Patrick: Exactly! There are all these great open source tools out there now, but if you don’t know how to use a text editor or the command line, many are just too hard to get started with.
I was trying to explain this to someone the other day in terms of an anecdote. My dad is a carpenter and he builds all these houses, and so growing up we actually lived in a house that he had built himself. But for quite a long time, there were no doorknobs on any of the doors.

Stephen: Hmm!

Patrick: And I think that was because, as somebody who really enjoyed working on houses and building things, he’d done all of the stuff that was interesting for him. The house was built as far as he was concerned, but the…

Stephen: …the usability…

Patrick: …or getting rid of the pile of gravel outside. [laughs] Or putting doorknobs on. That just wasn’t interesting from the perspective of a builder or a creator. And I feel like I see that so often with programming, or even with myself now that I’ve gotten deeper into programming, that usually what draws you to a project is a problem, either your own problem you want to solve or there’s some interesting turn of the problem that intrigues you, and once you’ve solved the problem for yourself or you’ve solved that portion of the problem that drew you in, you tend to lose interest. So that’s the last mile problem, that the internet is filled with all these scripts that work for the person who created them, but they didn’t take the time to include the UI or the documentation or whatever it would take for an ordinary person to make use of it.

DH Box is a project that doesn’t do that, it’s a project that actually cares about the last mile. I appreciate that about working on DH Box.

Stephen: And getting to the last mile…what—or who—is the last mile?

Patrick: We’re building for someone at an institution or a library or a class who could set it up for a group of students. That’s a somewhat technical user, because DH Box still requires a certain amount of configuration to set it up for a group, and then everyone in that group can be an “end user” and just use it, without any particular technical knowledge.

Stephen: What would you say you’ve gotten out of working on DH Box, as a graduate student and as a researcher?

Patrick: I feel like I’ve gotten a ton out of working on this project. And I think this is an interesting thing about digital humanities projects in general: many of them tend to be very experimental and I feel like they really help people who work on them to grow as scholars, or as technologists. When I started working on DH Box, I’d done some technology consulting work before my Ph.D., and that was useful when working on the initial NEH grant. But I really hadn’t done much in the way of really technical work, like working with Python or working with web apps, or knowing about ports and protocols. And stuff like Linux, I use Linux all the time now, it’s one of my go-tos for…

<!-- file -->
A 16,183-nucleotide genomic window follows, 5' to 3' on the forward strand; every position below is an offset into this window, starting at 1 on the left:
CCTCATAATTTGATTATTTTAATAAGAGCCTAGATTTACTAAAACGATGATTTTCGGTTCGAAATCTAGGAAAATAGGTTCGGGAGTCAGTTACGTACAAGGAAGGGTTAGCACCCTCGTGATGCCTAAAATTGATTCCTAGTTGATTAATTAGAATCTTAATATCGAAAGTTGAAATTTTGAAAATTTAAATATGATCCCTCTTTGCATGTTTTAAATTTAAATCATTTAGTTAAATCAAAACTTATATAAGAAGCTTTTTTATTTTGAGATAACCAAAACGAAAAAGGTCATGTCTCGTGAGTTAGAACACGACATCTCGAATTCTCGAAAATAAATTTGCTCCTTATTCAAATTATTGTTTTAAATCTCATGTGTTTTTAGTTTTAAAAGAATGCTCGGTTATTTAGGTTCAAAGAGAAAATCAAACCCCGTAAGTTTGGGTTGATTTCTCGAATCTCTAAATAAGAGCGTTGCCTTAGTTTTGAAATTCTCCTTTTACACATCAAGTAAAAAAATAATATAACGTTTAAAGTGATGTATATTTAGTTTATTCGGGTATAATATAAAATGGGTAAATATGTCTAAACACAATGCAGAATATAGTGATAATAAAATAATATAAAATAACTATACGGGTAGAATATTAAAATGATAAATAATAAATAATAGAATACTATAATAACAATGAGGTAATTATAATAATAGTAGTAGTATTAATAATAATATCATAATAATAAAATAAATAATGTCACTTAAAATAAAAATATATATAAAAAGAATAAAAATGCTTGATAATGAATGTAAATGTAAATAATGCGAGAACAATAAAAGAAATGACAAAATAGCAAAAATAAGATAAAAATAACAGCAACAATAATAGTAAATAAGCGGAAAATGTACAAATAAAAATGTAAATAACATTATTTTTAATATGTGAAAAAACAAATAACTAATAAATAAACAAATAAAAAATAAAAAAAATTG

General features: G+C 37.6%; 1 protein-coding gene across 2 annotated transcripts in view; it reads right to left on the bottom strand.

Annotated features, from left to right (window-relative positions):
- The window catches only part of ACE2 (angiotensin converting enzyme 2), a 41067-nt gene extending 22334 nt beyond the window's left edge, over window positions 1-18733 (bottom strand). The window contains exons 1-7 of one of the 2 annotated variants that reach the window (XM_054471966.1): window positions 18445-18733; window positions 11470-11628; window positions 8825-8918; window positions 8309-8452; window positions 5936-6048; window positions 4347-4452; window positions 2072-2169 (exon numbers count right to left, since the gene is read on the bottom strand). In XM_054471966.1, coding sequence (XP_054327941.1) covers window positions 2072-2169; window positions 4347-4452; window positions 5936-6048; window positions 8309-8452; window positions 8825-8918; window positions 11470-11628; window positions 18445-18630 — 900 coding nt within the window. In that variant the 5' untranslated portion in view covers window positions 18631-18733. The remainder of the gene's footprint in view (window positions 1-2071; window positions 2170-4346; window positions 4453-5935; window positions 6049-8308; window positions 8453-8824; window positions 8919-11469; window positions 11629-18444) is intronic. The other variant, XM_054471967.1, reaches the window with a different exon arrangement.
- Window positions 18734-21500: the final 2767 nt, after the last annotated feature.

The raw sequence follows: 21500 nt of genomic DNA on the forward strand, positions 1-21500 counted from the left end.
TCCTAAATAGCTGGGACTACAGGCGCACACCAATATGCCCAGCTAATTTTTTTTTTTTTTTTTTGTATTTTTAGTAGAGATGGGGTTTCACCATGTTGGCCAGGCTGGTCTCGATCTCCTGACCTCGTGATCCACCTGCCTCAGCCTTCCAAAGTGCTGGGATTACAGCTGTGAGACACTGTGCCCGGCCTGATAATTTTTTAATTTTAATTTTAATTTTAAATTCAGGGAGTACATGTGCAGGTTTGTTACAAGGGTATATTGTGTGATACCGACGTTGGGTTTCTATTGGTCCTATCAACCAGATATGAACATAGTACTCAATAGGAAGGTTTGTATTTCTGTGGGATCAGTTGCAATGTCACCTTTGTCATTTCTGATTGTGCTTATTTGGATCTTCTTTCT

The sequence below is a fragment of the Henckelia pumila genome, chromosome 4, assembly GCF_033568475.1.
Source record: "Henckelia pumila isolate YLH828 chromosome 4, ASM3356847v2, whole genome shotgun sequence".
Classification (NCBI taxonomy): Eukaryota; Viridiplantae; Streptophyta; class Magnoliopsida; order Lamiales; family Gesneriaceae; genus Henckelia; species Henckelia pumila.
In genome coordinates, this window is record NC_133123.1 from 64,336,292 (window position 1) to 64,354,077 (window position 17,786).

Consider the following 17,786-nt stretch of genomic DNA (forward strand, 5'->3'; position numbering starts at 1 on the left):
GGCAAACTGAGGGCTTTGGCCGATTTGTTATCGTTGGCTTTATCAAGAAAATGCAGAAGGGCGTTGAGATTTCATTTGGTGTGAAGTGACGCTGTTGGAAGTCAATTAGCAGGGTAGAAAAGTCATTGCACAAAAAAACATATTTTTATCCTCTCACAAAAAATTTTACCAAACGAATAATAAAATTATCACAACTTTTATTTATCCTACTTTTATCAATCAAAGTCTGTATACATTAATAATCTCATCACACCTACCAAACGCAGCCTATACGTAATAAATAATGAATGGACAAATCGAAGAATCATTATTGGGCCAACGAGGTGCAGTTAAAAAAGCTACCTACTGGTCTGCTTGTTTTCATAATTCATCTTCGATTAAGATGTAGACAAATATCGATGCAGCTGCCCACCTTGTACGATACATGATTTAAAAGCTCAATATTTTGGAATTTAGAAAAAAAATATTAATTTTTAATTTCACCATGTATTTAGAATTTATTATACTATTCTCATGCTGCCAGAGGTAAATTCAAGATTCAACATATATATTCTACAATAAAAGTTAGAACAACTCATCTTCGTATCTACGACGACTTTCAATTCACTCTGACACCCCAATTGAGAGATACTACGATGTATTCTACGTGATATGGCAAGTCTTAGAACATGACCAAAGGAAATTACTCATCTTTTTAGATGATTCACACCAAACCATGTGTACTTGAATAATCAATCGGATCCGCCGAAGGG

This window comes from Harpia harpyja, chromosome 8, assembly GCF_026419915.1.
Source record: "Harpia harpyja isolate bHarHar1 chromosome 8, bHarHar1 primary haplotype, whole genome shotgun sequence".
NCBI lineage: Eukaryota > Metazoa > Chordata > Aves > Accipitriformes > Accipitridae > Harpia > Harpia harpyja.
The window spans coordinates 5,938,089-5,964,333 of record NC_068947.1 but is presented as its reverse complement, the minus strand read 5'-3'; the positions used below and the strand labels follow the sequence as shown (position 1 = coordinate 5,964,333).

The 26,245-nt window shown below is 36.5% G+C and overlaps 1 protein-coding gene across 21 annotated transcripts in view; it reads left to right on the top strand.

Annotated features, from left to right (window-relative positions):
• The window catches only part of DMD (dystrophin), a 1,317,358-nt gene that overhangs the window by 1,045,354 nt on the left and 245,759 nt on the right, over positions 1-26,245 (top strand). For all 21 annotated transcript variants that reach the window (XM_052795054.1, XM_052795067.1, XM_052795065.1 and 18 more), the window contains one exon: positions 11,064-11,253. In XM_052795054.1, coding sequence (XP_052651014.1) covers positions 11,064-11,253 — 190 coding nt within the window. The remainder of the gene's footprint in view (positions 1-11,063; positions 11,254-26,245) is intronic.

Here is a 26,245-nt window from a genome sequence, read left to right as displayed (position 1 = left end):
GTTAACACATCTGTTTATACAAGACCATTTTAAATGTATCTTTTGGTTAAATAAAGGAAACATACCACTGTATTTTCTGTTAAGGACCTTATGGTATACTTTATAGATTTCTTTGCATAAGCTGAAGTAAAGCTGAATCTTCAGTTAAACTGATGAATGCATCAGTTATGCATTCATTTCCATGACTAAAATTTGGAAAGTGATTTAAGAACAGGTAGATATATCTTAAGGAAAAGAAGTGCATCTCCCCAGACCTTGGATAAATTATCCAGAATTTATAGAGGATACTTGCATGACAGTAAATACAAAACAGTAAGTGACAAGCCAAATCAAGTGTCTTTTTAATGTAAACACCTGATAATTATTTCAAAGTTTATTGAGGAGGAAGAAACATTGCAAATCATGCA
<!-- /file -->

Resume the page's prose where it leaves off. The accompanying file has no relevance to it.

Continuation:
Stephen: It is your go-to.

Patrick: [laughs] It is my go-to. And honestly it was really working on DH Box that brought me to that, because in order to work on DH Box, which uses Docker, I had to use Linux. I think nowadays you can use Docker on Windows or OSX, but Linux is really what it’s based on, and back then you had to use Linux to use Docker. And getting into Linux made me follow some other rabbitholes, learning about computers in general, learning about other programming languages like Lisp. And so I think that working on DH Box has started a bit of a landslide for me, where I kind of got brought into a whole world that I hadn’t really known existed.

Stephen: Yes…as for me, it’s a similar story, it’s taught me a lot about Docker, and containerization, and ports, and all that, which is all very useful for a lot of library applications; for instance digital scholarship centers should be using Docker, I think, more widely, and they probably will be. But also it’s taught me a lot about user experience and how difficult that is. You can do what you think users will like, and that has almost nothing to do with what users will actually do. UX is so iterative, and it’s certainly not intuitive to me, and it’s something I need to learn a lot more about.

Patrick: What’s next for DH Box?

Stephen: Well, we’re continuing work on it, we’re finding individual groups that are looking to do interesting things with the platform and building along with them. And we’ll see how it goes, and perhaps we’ll apply for another grant or two. We just had two great team members join us, Jojo Karlin for outreach and Jonathan Reeve at Columbia who is working on a corpus downloader. So we’re still full steam ahead for the project.